The Southern Research Station
Who We Are
The Southern Research Station (SRS) is part of the network of forest and range research facilities that comprise the Research and Development program of the U.S. Forest Service. Stationed mainly in the 13 southern states, our diverse and highly trained employees are committed to developing the science-based knowledge and technology needed to help inform decisions about natural resource management, use, and sustainability. To accomplish this charge, SRS’s internal capacity for scientific research is enriched and extended through 20 experimental forests and networks of partnerships with other researchers, practitioners, and volunteers from a variety of groups and organizations.
Formed by the merger of the Southeastern and Southern Forest Experiment Stations, SRS celebrated its 20th anniversary in 2015. Today, existing long-term studies combined with 21st Century innovations provide the foundation of a responsive, forest-based research program that continues to expand into new fields and address emerging challenges, including how forces such as climate and land use change, population growth, invasive plants and pathogens, and fire affect the provision of timber, wildlife, clean air and water, recreation, and many other ecosystem services.
Who We Serve
Knowledge generated by SRS applies to millions of people across the southern United States, and serves urban, suburban, and rural communities across the country and even around the world. Designed for a broad range of audiences, the research program of SRS focuses on both expanding basic scientific knowledge and translating this science into practical applications. This dual mission provides a credible foundation for forest policy and management and provides science-based information about the forest ecosystems of the South.
Whether it’s related to projected climate change, forest economics, ecosystem restoration, endangered species, silviculture practices, invasive plants, forest products, the dynamics of soil fungi, or the relationships between society and natural resources, the science we produce helps people make informed decisions, craft effective policies, and manage land sustainably.
SRS is focused on delivering the research and products that address the diverse needs of our stakeholders and partners. Communication with and feedback from federal, state, tribal, and local agency forest managers and policy makers, nongovernmental organizations, family forest landowners, private industry and investment companies, university academics, outdoor enthusiasts, small business owners, teachers and students, and many others shapes the direction of SRS research programs.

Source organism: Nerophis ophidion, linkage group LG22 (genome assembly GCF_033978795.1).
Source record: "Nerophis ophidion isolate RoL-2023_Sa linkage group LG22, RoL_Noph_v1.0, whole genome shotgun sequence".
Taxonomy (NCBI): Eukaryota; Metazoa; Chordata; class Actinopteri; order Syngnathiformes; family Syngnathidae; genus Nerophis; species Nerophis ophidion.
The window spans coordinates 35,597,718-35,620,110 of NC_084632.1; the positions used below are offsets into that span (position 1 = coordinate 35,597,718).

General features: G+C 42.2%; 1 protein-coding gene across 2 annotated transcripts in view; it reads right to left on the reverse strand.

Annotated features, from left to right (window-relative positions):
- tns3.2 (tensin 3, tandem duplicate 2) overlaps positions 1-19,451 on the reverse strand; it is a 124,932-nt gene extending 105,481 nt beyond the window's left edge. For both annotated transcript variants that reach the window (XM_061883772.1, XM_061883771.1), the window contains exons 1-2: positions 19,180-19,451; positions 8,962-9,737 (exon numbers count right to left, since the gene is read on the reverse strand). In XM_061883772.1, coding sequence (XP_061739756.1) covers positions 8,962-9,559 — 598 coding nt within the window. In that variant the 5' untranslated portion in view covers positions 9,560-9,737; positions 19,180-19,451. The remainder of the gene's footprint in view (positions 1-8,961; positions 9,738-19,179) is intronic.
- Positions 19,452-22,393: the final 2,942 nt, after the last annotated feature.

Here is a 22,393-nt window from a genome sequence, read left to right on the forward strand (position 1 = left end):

The Station’s resilient past provides a springboard for future success.
Building on the Past
Today, the South is considered the wood basket of the world. No other nation produces as much industrial roundwood as the 13 southern states, which contain almost a third of all forested lands and net annual timber volume growth in the U.S. This was certainly not the case a century ago when exploitive lumbering, poor agricultural practices, resource extraction and wildfires devastated the forests of the southeastern United States. The degrading, eroding, and increasingly unproductive landscapes contributed to impoverished and declining communities. Fortunately, pioneering visionaries in government, industry, and the general public recognized the potential of southern lands to sustainably grow forests for timber, clean water, recreation, and economic development. This recognition spurred numerous rehabilitation and restoration programs designed to return this diminished region to environmental and economic vibrancy.
Yet little was known about the best way to proceed with this ambitious forest restoration goal—nationally, a serious lack of forest science capacity existed in the early 1900’s. Forest Service research and development, itself only a few years old, helped fill this gap with the establishment of the Appalachian (later, Southeastern) and Southern Forest Experiment Stations in 1921. The efforts of our researchers, in partnership with universities and forestry professionals developed the technology and strategies for restoring the forests of the South. Research resulted in advances in many areas of forestry: the control and use of fire, tree planting, production, harvesting, and utilization; water quality protection; wildlife habitat management; and regulation of insects and diseases.
These advances led to emergence of the South’s vital timber sector. In particular, the long-termresearch and demonstration projects on our experimental forests, many of which continue into the present, formed the basis for new questions and provided a means to respond to challenges as they appeared. In addition, new research directions also arose, as the public identified concerns regarding the sustainability of a broader suite of ecosystem services. Understanding where we are is the key to moving forward.
Looking Toward the Future
SRS’s resilient past provides a springboard for future success. The rapidly changing world we live in requires us to examine and, where necessary, modify our research framework and priorities. This Strategic Framework is intended to focus our research to address both current and future needs. Incorporating values and goals from the Forest Service Strategic Plan: FY2015-2020, our strategic framework is designed to guide SRS as an innovative, flexible, and nimble organization capable of responding to emerging issues and matching the pace of change at multiple geographical scales. Our goal is to prepare landowners, managers, and policymakers for change to ensure that Southern forest ecosystems remain sustainable for future generations.